The maximum load -carrying ability of a power plant, exclusive of station use, under specified conditions for a given time interval, independent of the characteristics of the load. Capability is determined by design characteristics, physical conditions, adequacy of prime mover, -energy supply, and operating limitations such as cooling and circulating water supply and temperature, headwater and tailwater elevations, and electrical use.
Total Owned Capacity + Contractor Capacity Available from Independent Power Producers + Net of Total Capacity Purchases and Sales Sum of Inoperable Capacity and Planned Outage =
Maximum capacity sustained by a unit in a specified period modified for seasonal limitations and reduced by the capacity required for station service or auxiliaries.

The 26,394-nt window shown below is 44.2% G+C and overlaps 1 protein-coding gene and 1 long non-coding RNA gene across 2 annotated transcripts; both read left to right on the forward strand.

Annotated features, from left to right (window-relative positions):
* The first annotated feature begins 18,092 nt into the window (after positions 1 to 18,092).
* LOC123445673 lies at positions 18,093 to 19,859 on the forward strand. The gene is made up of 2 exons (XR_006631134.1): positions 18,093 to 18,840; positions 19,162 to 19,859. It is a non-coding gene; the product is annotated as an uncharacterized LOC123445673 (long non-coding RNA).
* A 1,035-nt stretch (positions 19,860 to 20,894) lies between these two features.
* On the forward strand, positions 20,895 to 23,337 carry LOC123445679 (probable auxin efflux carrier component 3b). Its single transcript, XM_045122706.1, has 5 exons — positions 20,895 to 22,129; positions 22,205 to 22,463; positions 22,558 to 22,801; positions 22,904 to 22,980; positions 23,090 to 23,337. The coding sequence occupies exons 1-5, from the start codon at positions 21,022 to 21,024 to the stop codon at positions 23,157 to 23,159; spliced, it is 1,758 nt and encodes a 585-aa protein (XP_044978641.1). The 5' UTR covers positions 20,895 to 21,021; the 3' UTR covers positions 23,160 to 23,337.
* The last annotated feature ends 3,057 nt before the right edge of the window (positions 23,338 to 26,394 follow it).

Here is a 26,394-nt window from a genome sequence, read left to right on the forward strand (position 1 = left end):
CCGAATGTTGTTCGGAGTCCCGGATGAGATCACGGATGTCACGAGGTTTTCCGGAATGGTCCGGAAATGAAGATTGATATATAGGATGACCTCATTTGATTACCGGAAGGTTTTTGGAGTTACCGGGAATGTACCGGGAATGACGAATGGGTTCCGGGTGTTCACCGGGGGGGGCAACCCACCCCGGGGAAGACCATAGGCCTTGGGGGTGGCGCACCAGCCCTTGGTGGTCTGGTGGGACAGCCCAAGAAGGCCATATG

Net system generation plus Interchange received minus Interchange delivered.
Gross generation less the electric energy consumed at the generating station for station use.
Metered Net Outputs of all Generators within a Sys-tem + Metered Line Flows into the System - Metered Line Flows out of the System Direct Control Load Management - Interruptible Demand = Net Internal Demand
Gross Maximum Capacity less the unit capacity utilized for that unit's station service or auxiliaries.
In futures trading, the difference between the open long contracts and open short contracts relating to anyone commodity.
A condition of a swap agreement that simplifies the settlement process by having the counterparty that owes the larger amount pay the net of the larger and smaller gross obligations.